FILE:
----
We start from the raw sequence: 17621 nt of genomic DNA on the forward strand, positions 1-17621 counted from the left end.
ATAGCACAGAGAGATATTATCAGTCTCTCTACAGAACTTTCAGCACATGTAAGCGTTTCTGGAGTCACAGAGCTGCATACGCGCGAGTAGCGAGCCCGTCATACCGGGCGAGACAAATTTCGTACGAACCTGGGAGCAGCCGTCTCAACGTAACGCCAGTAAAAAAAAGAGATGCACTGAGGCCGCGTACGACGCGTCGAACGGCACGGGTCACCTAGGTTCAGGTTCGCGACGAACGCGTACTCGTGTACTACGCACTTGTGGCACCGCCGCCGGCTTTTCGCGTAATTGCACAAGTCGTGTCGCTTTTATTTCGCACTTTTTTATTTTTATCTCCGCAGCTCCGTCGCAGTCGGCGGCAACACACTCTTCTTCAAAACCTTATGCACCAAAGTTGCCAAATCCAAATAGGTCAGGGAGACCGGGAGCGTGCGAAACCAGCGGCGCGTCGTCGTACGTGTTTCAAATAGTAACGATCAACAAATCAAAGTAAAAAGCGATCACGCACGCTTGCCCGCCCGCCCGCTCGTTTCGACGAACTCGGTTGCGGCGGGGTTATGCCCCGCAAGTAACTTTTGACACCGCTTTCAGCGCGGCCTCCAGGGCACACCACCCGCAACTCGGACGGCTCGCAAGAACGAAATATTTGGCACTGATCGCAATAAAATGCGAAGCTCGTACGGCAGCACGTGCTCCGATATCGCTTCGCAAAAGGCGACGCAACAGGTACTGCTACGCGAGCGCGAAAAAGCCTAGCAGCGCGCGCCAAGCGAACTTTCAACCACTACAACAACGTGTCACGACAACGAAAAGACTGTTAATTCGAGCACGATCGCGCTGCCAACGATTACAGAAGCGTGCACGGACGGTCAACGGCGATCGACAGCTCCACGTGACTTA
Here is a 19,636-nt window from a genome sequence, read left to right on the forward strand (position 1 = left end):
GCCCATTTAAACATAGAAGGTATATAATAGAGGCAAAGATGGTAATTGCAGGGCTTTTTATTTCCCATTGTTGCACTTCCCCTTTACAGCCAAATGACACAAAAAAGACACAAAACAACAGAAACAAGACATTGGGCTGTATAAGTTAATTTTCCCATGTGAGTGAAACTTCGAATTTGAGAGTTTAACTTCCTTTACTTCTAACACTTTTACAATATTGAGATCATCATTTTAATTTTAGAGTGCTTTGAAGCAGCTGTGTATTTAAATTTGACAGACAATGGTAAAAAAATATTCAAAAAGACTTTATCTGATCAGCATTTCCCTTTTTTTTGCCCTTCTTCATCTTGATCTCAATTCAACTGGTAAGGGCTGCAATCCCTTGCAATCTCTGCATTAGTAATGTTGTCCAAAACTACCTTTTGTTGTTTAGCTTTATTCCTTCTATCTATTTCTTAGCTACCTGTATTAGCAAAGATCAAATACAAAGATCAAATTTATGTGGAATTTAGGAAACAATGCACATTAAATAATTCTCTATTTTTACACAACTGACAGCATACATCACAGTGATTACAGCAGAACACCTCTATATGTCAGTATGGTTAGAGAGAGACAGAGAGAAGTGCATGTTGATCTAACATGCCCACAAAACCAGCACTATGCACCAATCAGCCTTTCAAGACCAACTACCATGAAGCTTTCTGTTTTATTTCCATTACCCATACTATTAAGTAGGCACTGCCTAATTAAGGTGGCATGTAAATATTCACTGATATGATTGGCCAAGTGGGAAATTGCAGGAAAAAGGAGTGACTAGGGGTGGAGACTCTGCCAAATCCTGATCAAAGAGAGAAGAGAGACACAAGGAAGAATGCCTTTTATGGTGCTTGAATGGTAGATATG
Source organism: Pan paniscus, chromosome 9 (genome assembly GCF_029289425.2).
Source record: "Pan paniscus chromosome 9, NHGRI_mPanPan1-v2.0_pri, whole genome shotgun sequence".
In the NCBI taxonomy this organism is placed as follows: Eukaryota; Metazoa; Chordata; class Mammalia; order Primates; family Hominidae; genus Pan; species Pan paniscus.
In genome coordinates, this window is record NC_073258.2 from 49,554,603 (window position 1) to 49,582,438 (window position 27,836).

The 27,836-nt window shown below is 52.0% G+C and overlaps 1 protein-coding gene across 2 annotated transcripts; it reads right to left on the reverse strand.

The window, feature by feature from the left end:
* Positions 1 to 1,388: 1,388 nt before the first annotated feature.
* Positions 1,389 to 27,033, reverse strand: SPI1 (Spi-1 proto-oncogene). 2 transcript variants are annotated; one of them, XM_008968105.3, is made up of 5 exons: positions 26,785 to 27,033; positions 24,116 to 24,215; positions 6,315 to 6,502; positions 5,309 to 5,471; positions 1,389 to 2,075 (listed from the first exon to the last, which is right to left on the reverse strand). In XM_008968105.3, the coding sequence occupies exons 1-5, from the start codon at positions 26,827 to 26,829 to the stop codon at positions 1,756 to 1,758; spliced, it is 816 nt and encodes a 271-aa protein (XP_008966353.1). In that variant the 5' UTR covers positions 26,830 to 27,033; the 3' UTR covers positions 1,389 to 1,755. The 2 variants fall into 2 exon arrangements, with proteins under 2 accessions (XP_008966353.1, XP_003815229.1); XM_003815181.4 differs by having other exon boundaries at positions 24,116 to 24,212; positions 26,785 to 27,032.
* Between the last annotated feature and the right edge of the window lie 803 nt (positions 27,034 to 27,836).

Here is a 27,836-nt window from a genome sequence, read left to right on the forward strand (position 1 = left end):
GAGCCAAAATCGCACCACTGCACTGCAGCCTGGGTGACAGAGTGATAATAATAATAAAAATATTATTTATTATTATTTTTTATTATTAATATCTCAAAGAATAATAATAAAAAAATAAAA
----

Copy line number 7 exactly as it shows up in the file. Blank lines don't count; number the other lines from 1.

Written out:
In the NCBI taxonomy this organism is placed as follows: Eukaryota; Metazoa; Chordata; class Mammalia; order Primates; family Hominidae; genus Pan; species Pan paniscus.